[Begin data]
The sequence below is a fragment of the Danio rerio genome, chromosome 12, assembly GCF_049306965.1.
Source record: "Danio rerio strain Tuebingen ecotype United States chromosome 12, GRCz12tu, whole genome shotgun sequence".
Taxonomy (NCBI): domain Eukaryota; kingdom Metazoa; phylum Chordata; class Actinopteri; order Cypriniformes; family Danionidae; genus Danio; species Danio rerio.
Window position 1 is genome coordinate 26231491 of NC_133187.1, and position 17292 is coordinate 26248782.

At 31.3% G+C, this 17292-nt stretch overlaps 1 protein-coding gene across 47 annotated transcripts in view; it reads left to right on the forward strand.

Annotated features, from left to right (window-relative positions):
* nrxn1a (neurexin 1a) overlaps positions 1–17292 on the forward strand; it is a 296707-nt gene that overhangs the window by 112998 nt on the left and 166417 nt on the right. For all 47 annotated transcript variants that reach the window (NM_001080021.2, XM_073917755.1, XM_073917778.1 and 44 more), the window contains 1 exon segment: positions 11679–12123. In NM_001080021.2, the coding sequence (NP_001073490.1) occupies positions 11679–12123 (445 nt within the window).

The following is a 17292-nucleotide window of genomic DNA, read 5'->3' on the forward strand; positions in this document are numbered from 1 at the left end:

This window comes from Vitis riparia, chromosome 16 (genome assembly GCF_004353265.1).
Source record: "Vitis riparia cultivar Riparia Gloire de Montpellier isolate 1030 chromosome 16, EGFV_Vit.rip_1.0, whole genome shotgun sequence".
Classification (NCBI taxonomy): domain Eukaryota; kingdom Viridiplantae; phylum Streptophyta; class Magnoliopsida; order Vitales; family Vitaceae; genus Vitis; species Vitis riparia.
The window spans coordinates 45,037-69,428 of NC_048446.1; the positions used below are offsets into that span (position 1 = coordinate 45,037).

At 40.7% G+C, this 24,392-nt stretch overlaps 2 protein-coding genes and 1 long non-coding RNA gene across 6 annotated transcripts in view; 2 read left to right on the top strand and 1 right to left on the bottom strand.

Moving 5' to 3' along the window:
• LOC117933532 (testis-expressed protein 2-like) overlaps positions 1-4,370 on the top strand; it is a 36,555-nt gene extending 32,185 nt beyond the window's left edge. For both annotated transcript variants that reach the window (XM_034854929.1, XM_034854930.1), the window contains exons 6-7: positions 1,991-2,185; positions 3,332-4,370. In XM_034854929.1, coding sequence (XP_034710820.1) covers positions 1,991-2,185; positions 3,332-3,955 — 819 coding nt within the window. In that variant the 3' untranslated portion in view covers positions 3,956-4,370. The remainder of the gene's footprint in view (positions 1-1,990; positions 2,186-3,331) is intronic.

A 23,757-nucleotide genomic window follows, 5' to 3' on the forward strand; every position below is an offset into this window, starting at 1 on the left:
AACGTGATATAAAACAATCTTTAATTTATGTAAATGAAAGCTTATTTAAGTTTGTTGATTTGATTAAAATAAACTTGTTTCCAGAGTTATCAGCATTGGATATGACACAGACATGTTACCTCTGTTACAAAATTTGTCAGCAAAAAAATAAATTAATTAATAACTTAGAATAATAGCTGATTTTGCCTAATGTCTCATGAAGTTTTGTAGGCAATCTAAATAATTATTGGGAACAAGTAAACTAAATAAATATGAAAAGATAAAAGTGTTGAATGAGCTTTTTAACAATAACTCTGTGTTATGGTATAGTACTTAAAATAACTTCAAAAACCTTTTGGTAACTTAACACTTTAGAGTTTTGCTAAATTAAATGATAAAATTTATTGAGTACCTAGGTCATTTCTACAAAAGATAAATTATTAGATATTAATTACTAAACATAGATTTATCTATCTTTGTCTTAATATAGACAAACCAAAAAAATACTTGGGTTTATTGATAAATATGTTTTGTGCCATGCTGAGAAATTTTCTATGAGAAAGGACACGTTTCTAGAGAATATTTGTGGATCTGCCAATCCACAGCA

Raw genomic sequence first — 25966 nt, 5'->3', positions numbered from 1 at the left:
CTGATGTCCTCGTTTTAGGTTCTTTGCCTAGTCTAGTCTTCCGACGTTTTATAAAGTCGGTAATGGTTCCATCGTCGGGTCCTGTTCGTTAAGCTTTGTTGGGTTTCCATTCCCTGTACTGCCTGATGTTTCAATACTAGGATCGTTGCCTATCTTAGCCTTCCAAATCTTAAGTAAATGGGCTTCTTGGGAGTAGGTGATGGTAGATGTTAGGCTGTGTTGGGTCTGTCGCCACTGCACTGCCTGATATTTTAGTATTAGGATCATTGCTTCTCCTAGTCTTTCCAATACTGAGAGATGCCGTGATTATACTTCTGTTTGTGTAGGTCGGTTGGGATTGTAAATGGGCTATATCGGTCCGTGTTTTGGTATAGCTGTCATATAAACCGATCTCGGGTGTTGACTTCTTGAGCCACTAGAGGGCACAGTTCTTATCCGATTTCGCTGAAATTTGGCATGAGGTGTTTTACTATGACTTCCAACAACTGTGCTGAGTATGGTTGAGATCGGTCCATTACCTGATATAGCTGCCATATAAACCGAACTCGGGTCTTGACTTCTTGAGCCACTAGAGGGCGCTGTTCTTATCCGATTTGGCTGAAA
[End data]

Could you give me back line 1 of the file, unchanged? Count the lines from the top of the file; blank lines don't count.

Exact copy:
The sequence below is a fragment of the Danio rerio genome, chromosome 12, assembly GCF_049306965.1.